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Career and Education Opportunities for Optometrists in Ohio

Ohio has a population of 11,542,645, which has grown by 1.67% in the last 10 years. Nicknamed the "Buckeye State," Ohio's capital and most populous city is Columbus.

About 1,390 people are currently employed as optometrists in Ohio. By 2016, this is expected to grow by 11% to about 1,540 people employed. This is not quite as good as the national trend for optometrists, which sees this job pool growing by about 24.4% over the next eight years. Optometrists generally diagnose, manage, and treat conditions and diseases of the human eye and visual system.

The income of an optometrist is about $49 hourly or $103,240 annually on average in Ohio. In the U.S. as a whole, their income is about $46 hourly or $96,320 annually on average. Compared with people working in the overall category of Ophthalmology, people working as optometrists in Ohio earn more. They earn more than people working in the overall category of Ophthalmology nationally. Optometrists work in a variety of jobs, including: doctor, optometry doctor , and doctor of optometry .

In 2008, there were a total of 6,819,050 jobs in Ohio. The average annual income was $35,889 in 2008, up from $35,174 in 2007. The unemployment rate in Ohio was 10.2% in 2009, which has grown by 3.6% since the previous year. About 21.1% of Ohio residents have college degrees, which is lower than the national average.

The top industries in Ohio include fabricated metal product manufacturing, soap detergent manufacturing, and forging. Notable tourist destinations include the Columbus Jewish Historical, the Franklin Park Conservatory, and the Columbus Museum of Art.

CITIES WITH Optometrist OPPORTUNITIES IN Ohio


JOB DESCRIPTION: Optometrist

Optometrist video from the State of New Jersey Dept. of Labor and Workforce Development

In general, optometrists diagnose, manage, and treat conditions and diseases of the human eye and visual system. They also examine eyes and visual system, diagnose problems or impairments, prescribe corrective lenses, and provide treatment.

Every day, optometrists are expected to be able to piece together evidence to, in some sense, diagnose what is going on in a situation. They need to evaluate problems as they arise. It is also important that they listen to and understand others in meetings.

Similar jobs with educational opportunities in Ohio include:

  • Dentist. Diagnose and treat diseases, injuries, and malformations of teeth and gums and related oral structures. May treat diseases of nerve, pulp, and other dental tissues affecting vitality of teeth.
  • Licensed Dispensing Optician. Design, measure, and adapt lenses and frames for client according to written optical prescription or specification. Assist client with selecting frames. Measure customer for size of eyeglasses and coordinate frames with facial and eye measurements and optical prescription. Prepare work order for optical laboratory containing instructions for grinding and mounting lenses in frames. Verify exactness of finished lens spectacles. Adjust frame and lens position to fit client. May shape or reshape frames.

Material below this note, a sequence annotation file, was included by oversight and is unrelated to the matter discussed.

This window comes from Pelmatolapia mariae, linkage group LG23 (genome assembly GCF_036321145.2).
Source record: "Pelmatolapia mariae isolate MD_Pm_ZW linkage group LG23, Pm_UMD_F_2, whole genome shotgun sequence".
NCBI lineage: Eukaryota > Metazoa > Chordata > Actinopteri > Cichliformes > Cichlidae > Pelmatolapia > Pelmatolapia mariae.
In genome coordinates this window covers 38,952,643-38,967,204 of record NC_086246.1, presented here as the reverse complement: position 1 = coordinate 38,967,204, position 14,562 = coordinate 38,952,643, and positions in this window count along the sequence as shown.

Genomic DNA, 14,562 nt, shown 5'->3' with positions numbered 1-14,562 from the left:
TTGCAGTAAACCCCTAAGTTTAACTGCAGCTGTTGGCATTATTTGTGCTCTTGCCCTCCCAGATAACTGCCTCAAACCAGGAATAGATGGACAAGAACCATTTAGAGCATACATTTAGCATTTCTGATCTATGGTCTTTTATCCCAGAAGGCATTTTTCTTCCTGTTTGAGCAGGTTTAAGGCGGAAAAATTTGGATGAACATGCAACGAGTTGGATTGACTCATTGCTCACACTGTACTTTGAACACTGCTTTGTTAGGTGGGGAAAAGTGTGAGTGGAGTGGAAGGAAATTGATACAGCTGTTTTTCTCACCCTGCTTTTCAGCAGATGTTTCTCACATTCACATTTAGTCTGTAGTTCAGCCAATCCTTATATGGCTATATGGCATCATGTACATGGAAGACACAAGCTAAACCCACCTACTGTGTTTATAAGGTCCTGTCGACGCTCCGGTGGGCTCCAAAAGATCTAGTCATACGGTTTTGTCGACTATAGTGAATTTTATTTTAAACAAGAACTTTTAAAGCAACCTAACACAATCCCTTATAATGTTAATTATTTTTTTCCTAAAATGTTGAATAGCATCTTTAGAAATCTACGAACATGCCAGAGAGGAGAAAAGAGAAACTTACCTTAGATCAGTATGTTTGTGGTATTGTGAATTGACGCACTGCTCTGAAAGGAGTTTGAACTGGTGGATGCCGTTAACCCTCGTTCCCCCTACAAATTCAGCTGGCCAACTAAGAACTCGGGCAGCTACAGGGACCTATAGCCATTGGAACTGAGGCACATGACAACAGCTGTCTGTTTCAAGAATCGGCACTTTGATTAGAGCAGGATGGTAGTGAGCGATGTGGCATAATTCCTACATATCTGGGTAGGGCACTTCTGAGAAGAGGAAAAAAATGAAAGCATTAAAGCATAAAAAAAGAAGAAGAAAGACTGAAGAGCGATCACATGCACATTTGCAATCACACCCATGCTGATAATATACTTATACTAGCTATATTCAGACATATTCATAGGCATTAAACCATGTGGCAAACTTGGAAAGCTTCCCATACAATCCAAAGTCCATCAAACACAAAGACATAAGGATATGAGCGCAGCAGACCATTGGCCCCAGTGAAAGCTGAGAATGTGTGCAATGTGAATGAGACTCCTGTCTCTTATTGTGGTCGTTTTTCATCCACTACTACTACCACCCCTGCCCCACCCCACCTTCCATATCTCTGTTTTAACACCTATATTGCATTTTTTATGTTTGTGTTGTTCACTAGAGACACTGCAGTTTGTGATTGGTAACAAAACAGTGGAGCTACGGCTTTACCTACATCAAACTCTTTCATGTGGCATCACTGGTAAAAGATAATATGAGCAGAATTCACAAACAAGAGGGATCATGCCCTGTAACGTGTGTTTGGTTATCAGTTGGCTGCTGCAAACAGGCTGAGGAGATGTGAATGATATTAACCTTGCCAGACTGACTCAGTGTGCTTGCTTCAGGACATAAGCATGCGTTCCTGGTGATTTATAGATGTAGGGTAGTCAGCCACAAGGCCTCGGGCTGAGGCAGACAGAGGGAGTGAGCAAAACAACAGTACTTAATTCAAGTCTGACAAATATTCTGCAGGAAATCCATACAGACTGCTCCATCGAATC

• Licensed Practical Nurse. Care for ill, injured, or disabled persons in hospitals, nursing homes, and similar institutions. May work under the supervision of a registered nurse. Licensing required.
  • Medical Laboratory Technician. Perform routine medical laboratory tests for the diagnosis, treatment, and prevention of disease. May work under the supervision of a medical technologist.
  • Nuclear Medical Technologist. Prepare, administer, and measure radioactive isotopes in therapeutic, diagnostic, and tracer studies utilizing a variety of radioisotope equipment. Prepare stock solutions of radioactive materials and calculate doses to be administered by radiologists. Subject patients to radiation. Execute blood volume, red cell survival, and fat absorption studies following standard laboratory techniques.
  • Podiatrist. Diagnose and treat diseases and deformities of the human foot.
  • Radiation Therapist. Provide radiation therapy to patients as prescribed by a radiologist according to established practices and standards. Duties may include reviewing prescription and diagnosis; acting as liaison with physician and supportive care personnel; preparing equipment, such as immobilization, treatment, and protection devices; and maintaining records, reports, and files. May assist in dosimetry procedures and tumor localization.
  • Respiratory Therapist. Assess, treat, and care for patients with breathing disorders. Assume primary responsibility for all respiratory care modalities, including the supervision of respiratory therapy technicians. Initiate and conduct therapeutic procedures; maintain patient records; and select, assemble, and operate equipment.

LOCATION INFORMATION: Ohio

Ohio
Ohio photo by Matthew Trump

Ohio has a population of 11,542,645, which has grown by 1.67% over the past decade. Nicknamed the "Buckeye State," Ohio's capital and most populous city is Columbus. In 2008, there were a total of 6,819,050 jobs in Ohio. The average annual income was $35,889 in 2008, up from $35,174 in 2007. The unemployment rate in Ohio was 10.2% in 2009, which has grown by 3.6% since the previous year. Roughly 21.1% of Ohio residents have college degrees, which is lower than the national average.

The top industries in Ohio include fabricated metal product manufacturing, soap detergent manufacturing, and forging. Notable tourist destinations include the Columbus Museum of Art, the Columbus Jewish Historical, and the COSI.